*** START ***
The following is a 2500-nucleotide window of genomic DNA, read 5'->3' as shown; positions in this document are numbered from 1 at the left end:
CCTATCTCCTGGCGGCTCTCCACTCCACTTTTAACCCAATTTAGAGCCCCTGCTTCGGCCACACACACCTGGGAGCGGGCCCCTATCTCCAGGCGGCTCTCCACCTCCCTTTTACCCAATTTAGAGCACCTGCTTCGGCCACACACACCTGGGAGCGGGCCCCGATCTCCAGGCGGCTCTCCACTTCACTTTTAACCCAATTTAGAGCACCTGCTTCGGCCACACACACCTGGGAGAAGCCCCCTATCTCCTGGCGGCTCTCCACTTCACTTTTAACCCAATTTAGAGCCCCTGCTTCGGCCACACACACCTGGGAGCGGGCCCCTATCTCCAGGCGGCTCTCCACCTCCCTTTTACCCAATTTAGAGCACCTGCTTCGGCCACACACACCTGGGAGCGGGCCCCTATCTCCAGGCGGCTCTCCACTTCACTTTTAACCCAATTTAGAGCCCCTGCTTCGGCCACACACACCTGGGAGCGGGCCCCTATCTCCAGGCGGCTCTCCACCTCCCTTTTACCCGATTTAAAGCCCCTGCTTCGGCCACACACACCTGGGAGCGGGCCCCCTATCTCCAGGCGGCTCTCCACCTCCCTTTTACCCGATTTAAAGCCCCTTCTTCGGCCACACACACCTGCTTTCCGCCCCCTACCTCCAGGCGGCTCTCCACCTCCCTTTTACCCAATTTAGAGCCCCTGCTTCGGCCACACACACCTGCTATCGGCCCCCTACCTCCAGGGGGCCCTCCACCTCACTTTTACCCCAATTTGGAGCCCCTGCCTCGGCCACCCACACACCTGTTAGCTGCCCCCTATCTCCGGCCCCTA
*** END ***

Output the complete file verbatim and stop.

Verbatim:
The following is a 2500-nucleotide window of genomic DNA, read 5'->3' as shown; positions in this document are numbered from 1 at the left end:
CCTATCTCCTGGCGGCTCTCCACTCCACTTTTAACCCAATTTAGAGCCCCTGCTTCGGCCACACACACCTGGGAGCGGGCCCCTATCTCCAGGCGGCTCTCCACCTCCCTTTTACCCAATTTAGAGCACCTGCTTCGGCCACACACACCTGGGAGCGGGCCCCGATCTCCAGGCGGCTCTCCACTTCACTTTTAACCCAATTTAGAGCACCTGCTTCGGCCACACACACCTGGGAGAAGCCCCCTATCTCCTGGCGGCTCTCCACTTCACTTTTAACCCAATTTAGAGCCCCTGCTTCGGCCACACACACCTGGGAGCGGGCCCCTATCTCCAGGCGGCTCTCCACCTCCCTTTTACCCAATTTAGAGCACCTGCTTCGGCCACACACACCTGGGAGCGGGCCCCTATCTCCAGGCGGCTCTCCACTTCACTTTTAACCCAATTTAGAGCCCCTGCTTCGGCCACACACACCTGGGAGCGGGCCCCTATCTCCAGGCGGCTCTCCACCTCCCTTTTACCCGATTTAAAGCCCCTGCTTCGGCCACACACACCTGGGAGCGGGCCCCCTATCTCCAGGCGGCTCTCCACCTCCCTTTTACCCGATTTAAAGCCCCTTCTTCGGCCACACACACCTGCTTTCCGCCCCCTACCTCCAGGCGGCTCTCCACCTCCCTTTTACCCAATTTAGAGCCCCTGCTTCGGCCACACACACCTGCTATCGGCCCCCTACCTCCAGGGGGCCCTCCACCTCACTTTTACCCCAATTTGGAGCCCCTGCCTCGGCCACCCACACACCTGTTAGCTGCCCCCTATCTCCGGCCCCTA